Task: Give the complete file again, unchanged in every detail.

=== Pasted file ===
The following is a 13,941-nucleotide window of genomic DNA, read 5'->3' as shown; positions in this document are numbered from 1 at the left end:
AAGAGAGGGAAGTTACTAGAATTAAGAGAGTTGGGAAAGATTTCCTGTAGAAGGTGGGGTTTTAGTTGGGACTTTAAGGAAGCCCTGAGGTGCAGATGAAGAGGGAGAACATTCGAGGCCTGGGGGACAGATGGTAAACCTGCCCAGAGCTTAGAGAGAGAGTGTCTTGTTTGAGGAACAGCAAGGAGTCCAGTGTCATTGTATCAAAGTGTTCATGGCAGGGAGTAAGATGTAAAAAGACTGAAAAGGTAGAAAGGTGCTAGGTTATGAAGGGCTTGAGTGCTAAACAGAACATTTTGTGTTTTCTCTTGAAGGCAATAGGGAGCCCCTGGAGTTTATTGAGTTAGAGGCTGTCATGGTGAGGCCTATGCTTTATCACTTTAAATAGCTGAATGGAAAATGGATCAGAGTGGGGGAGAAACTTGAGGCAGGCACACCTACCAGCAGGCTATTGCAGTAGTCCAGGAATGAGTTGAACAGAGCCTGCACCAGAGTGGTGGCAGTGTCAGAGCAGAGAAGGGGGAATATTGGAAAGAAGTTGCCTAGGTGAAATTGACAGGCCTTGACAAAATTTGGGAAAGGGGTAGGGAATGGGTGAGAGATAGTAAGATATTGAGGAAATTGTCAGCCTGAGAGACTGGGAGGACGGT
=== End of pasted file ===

The following is a 13,941-nucleotide window of genomic DNA, read 5'->3' as shown; positions in this document are numbered from 1 at the left end:
AAGAGAGGGAAGTTACTAGAATTAAGAGAGTTGGGAAAGATTTCCTGTAGAAGGTGGGGTTTTAGTTGGGACTTTAAGGAAGCCCTGAGGTGCAGATGAAGAGGGAGAACATTCGAGGCCTGGGGGACAGATGGTAAACCTGCCCAGAGCTTAGAGAGAGAGTGTCTTGTTTGAGGAACAGCAAGGAGTCCAGTGTCATTGTATCAAAGTGTTCATGGCAGGGAGTAAGATGTAAAAAGACTGAAAAGGTAGAAAGGTGCTAGGTTATGAAGGGCTTGAGTGCTAAACAGAACATTTTGTGTTTTCTCTTGAAGGCAATAGGGAGCCCCTGGAGTTTATTGAGTTAGAGGCTGTCATGGTGAGGCCTATGCTTTATCACTTTAAATAGCTGAATGGAAAATGGATCAGAGTGGGGGAGAAACTTGAGGCAGGCACACCTACCAGCAGGCTATTGCAGTAGTCCAGGAATGAGTTGAACAGAGCCTGCACCAGAGTGGTGGCAGTGTCAGAGCAGAGAAGGGGGAATATTGGAAAGAAGTTGCCTAGGTGAAATTGACAGGCCTTGACAAAATTTGGGAAAGGGGTAGGGAATGGGTGAGAGATAGTAAGATATTGAGGAAATTGTCAGCCTGAGAGACTGGGAGGACGGT